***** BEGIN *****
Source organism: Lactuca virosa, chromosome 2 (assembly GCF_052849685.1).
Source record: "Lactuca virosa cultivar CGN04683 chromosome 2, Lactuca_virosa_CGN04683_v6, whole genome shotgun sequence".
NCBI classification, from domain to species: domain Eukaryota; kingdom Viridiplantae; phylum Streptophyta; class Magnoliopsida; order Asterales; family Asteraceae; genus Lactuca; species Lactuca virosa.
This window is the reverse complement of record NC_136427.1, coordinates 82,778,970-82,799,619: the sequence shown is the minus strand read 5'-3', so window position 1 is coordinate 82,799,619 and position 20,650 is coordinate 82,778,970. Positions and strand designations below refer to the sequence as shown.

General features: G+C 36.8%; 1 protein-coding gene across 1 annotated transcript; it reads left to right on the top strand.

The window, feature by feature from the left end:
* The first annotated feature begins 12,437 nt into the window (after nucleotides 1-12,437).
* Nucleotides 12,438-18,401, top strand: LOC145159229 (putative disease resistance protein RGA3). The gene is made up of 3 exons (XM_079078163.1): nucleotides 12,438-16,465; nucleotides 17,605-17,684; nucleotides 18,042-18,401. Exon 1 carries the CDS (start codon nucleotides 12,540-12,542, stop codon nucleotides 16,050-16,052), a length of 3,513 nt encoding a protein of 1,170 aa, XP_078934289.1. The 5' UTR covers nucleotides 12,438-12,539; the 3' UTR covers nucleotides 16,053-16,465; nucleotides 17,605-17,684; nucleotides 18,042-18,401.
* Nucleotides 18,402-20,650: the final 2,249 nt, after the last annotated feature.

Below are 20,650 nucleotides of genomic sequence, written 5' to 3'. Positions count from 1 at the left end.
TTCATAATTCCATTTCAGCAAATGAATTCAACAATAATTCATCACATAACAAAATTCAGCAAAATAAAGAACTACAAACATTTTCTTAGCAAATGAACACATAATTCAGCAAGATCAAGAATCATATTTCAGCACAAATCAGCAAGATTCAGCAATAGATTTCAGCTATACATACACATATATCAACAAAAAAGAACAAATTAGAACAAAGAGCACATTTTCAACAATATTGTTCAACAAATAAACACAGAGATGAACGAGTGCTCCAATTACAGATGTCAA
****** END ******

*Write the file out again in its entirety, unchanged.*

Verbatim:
Source organism: Lactuca virosa, chromosome 2 (assembly GCF_052849685.1).
Source record: "Lactuca virosa cultivar CGN04683 chromosome 2, Lactuca_virosa_CGN04683_v6, whole genome shotgun sequence".
NCBI classification, from domain to species: domain Eukaryota; kingdom Viridiplantae; phylum Streptophyta; class Magnoliopsida; order Asterales; family Asteraceae; genus Lactuca; species Lactuca virosa.
This window is the reverse complement of record NC_136427.1, coordinates 82,778,970-82,799,619: the sequence shown is the minus strand read 5'-3', so window position 1 is coordinate 82,799,619 and position 20,650 is coordinate 82,778,970. Positions and strand designations below refer to the sequence as shown.

General features: G+C 36.8%; 1 protein-coding gene across 1 annotated transcript; it reads left to right on the top strand.

The window, feature by feature from the left end:
* The first annotated feature begins 12,437 nt into the window (after nucleotides 1-12,437).
* Nucleotides 12,438-18,401, top strand: LOC145159229 (putative disease resistance protein RGA3). The gene is made up of 3 exons (XM_079078163.1): nucleotides 12,438-16,465; nucleotides 17,605-17,684; nucleotides 18,042-18,401. Exon 1 carries the CDS (start codon nucleotides 12,540-12,542, stop codon nucleotides 16,050-16,052), a length of 3,513 nt encoding a protein of 1,170 aa, XP_078934289.1. The 5' UTR covers nucleotides 12,438-12,539; the 3' UTR covers nucleotides 16,053-16,465; nucleotides 17,605-17,684; nucleotides 18,042-18,401.
* Nucleotides 18,402-20,650: the final 2,249 nt, after the last annotated feature.

Below are 20,650 nucleotides of genomic sequence, written 5' to 3'. Positions count from 1 at the left end.
TTCATAATTCCATTTCAGCAAATGAATTCAACAATAATTCATCACATAACAAAATTCAGCAAAATAAAGAACTACAAACATTTTCTTAGCAAATGAACACATAATTCAGCAAGATCAAGAATCATATTTCAGCACAAATCAGCAAGATTCAGCAATAGATTTCAGCTATACATACACATATATCAACAAAAAAGAACAAATTAGAACAAAGAGCACATTTTCAACAATATTGTTCAACAAATAAACACAGAGATGAACGAGTGCTCCAATTACAGATGTCAA